Heartsfield's lead man and prolific songwriter Perry Jordan writes this about Disrupting the Country:
"Once decided that it was time to get our rears moving on a new recording, the first thing that usually happens is asking that pesky ole question, DAMN, WHAT SONGS!? Since “the decision” was made last year to get ‘er done, it was time to get something to actually start tracking (recording).
"Not sure if it is a blessing or a curse but ever since, about 1969, I have had this strong addiction to writing songs, which means I usually have a backlog of tunes or ideas hiding out back in my trusty ole' tune shed. Now in this virtual shed are boxes of full songs, 1/2 done, 1/4 done, just little seeds of ideas of songs & moments that have grabbed me with enough of an inspiration to actually get my trusty recorder rollin’. I have two or three portable recorders, one of which is almost always with me. My current favorite is a lowly, low budget, horrible-sounding Olympus digital memo recorder that is used mostly for lectures, business meetings, self-dictation and things of that nature, but not intended for music at all. I love it because it’s only about 1 x 3 inches in size, works simply, is easy to carry, and is ready to go at a moment's notice--with one hand, by the way!
"All that is extremely important because in my case, ideas usually hit at very inopportune times, when getting them recorded is a challenge for sure. Yes folks, it’s moments like using the john, cutting the grass, cookin’ some grub, practicing geetar, or the ole’ 4 am thunderbolt that startles you out of a deep. deep slumber—ya just don’t know when it’s gonna hit.
"But by far the most frequent place I get my song ideas and writing done is rolling down the road in my van. Must be a hangover of all those years of having to do it that way, while we were touring 300 days a year, staring at the white lines on roads all across the country. In fact, most of the original ideas on my trusty Olympus have a chorus of 2 or 3 dogs barking in the background for just this reason; the magic road lets me connect to whatever blessed source delivers these songs to me from some mysterious part of the song universe.
"So one of the first steps is to check the tune shed for musical seeds that seems worthy to pursue and attempt to nurture into a full-grown song. Since I usually have cassettes and CDs full of 100 or so 10 sec. to 2 min. song ideas in various stages of readiness, this can be a long task but it sure is a fun adventure. Truly is amazing that some of that stuff I saved at some point, I thought had any possibility of being interesting, good or worthy of remembering! I mean some of those 4 am gems are proof that what may seem like a diamond in the rough then, a few weeks later can become about as appealing as your neighbors' car alarm blaring at you on an extreme hangover morning! But usually I find a couple pieces that get the juices flowing, grab my attention and have me curious.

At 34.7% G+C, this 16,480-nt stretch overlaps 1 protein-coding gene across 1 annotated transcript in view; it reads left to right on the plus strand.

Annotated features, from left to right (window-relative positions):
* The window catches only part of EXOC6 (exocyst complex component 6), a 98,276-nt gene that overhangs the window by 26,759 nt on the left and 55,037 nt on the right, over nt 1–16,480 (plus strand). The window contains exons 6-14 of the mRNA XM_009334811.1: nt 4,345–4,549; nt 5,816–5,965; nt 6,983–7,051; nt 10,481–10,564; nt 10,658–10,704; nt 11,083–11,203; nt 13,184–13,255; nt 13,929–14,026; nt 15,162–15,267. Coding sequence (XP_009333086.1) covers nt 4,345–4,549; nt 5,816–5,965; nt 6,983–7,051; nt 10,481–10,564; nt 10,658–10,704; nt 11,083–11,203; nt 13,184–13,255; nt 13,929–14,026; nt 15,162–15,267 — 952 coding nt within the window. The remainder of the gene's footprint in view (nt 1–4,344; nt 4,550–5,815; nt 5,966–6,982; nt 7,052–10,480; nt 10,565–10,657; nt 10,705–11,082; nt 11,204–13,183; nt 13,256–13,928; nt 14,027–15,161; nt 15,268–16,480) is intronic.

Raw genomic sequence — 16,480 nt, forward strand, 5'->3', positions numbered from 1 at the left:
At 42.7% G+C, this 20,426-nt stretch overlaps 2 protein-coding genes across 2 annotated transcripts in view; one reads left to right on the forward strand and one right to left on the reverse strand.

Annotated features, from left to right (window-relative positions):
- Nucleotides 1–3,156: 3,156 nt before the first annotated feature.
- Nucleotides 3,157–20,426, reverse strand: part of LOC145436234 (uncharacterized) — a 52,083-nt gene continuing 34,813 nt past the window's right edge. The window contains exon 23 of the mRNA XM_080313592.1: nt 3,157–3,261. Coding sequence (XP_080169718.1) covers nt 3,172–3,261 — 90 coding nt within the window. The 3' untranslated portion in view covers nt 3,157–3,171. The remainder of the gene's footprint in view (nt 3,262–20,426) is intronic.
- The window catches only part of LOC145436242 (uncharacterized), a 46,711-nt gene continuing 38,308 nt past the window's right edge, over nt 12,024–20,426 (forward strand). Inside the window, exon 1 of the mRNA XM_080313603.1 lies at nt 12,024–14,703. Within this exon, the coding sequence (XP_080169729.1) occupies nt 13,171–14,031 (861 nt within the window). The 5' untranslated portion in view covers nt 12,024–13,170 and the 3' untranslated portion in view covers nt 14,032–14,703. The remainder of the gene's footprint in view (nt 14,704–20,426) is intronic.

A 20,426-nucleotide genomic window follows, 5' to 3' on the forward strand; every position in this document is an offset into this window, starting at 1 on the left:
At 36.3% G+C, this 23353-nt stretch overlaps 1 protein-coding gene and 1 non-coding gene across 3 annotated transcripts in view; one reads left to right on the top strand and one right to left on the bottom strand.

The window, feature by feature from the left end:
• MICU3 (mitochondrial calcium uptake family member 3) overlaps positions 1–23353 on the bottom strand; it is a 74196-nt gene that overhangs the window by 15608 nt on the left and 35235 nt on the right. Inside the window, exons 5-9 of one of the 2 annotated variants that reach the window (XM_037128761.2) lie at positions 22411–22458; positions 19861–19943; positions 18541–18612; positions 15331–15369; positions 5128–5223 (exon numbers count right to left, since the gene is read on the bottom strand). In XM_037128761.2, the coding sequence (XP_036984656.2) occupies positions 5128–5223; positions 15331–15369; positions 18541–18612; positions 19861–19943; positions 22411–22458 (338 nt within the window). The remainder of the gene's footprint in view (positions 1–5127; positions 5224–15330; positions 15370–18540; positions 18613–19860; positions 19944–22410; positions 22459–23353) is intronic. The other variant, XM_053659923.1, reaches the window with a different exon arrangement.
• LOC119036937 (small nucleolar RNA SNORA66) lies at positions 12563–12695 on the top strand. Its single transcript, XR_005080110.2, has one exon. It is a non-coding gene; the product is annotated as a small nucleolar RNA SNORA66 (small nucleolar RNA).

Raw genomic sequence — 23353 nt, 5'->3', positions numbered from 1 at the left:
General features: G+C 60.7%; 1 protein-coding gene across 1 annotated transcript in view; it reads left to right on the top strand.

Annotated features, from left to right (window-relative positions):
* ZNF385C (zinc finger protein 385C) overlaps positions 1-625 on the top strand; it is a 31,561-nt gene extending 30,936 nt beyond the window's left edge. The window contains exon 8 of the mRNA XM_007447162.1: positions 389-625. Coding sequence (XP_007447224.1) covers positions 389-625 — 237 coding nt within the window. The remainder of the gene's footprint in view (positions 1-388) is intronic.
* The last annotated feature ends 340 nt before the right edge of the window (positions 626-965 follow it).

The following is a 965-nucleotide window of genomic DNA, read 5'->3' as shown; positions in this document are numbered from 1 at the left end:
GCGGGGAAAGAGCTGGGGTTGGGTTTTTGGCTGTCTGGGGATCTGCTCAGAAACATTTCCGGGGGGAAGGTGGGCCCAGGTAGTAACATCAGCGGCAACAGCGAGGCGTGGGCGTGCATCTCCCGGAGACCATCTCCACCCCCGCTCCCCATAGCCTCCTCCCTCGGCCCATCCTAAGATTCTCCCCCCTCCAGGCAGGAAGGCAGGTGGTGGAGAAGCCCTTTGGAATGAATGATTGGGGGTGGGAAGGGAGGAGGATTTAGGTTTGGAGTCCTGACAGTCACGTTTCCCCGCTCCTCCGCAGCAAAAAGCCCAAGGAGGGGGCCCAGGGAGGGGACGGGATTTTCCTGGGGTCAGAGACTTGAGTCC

"Now comes the hardest part for me, that blank piece of paper staring back at me just a daring me to try my hand at song writing again. Imagine you're painting a picture and all that’s on your canvas is a few dabs of red here and a couple splotches of yellow there. Now the catch is, where do you go with it. That’s kinda how it is, plus for me, for many years now, when I get to this point I have a deep fear that it’s all over. I’ll never write another good tune again, the well’s dry and my creative side has done up and left 'Jordan town,' adios amigo! In fact whenever I finish a 'good song,' I am sure it was THE LAST ONE and I thank the song goddess for her kindness in allowing me to finish just one more before my maker comes a calling.
"Well, turns out 'Toast,' a song on the new CD, was one of those seeds. No words, just a groove that spoke to me, but since it had a mood I just laid down some guitar and drove around listening until the message and lyric came to me. Usually once I get one sort of done and I kill that ole’ fear that it’s all over, the gates open up and I feel that ole’ song goddess smile upon me with another blessing to let me have at it one more time. More on the particular tunes in later episodes...
"Leave ya with some recording mottos stuck up on the wall to help guide us along the long road traveled to getting ‘er done! Til next time, keep on smilin’"
Pain in the Cash / P. Jordan / 4:45
Door of Happiness / P. Jordan / 4:42
Sins of Mexico / P. Jordan / 5:42
Beep Beep Bye Bye / D. Steffan, P. Jordan / 3:33
Better Days / P. Jordan, F. Dobbs / 5:23
Have Some Fun / P. Jordan / 4:05
Toast / P. Jordan / 6:27
Got the Country / P. Jordan / 4:15
Playing Bars Blues / P. Jordan / 5:37
To See You Again / J. Finnigan, M. Finlon, J. Saunders / 4:45
The Deceiver (Ode to B3) / P. Jordan / 4:42
Troubles of the Heart / P. Jordan / 4:27
Total Running Time: 1:03:54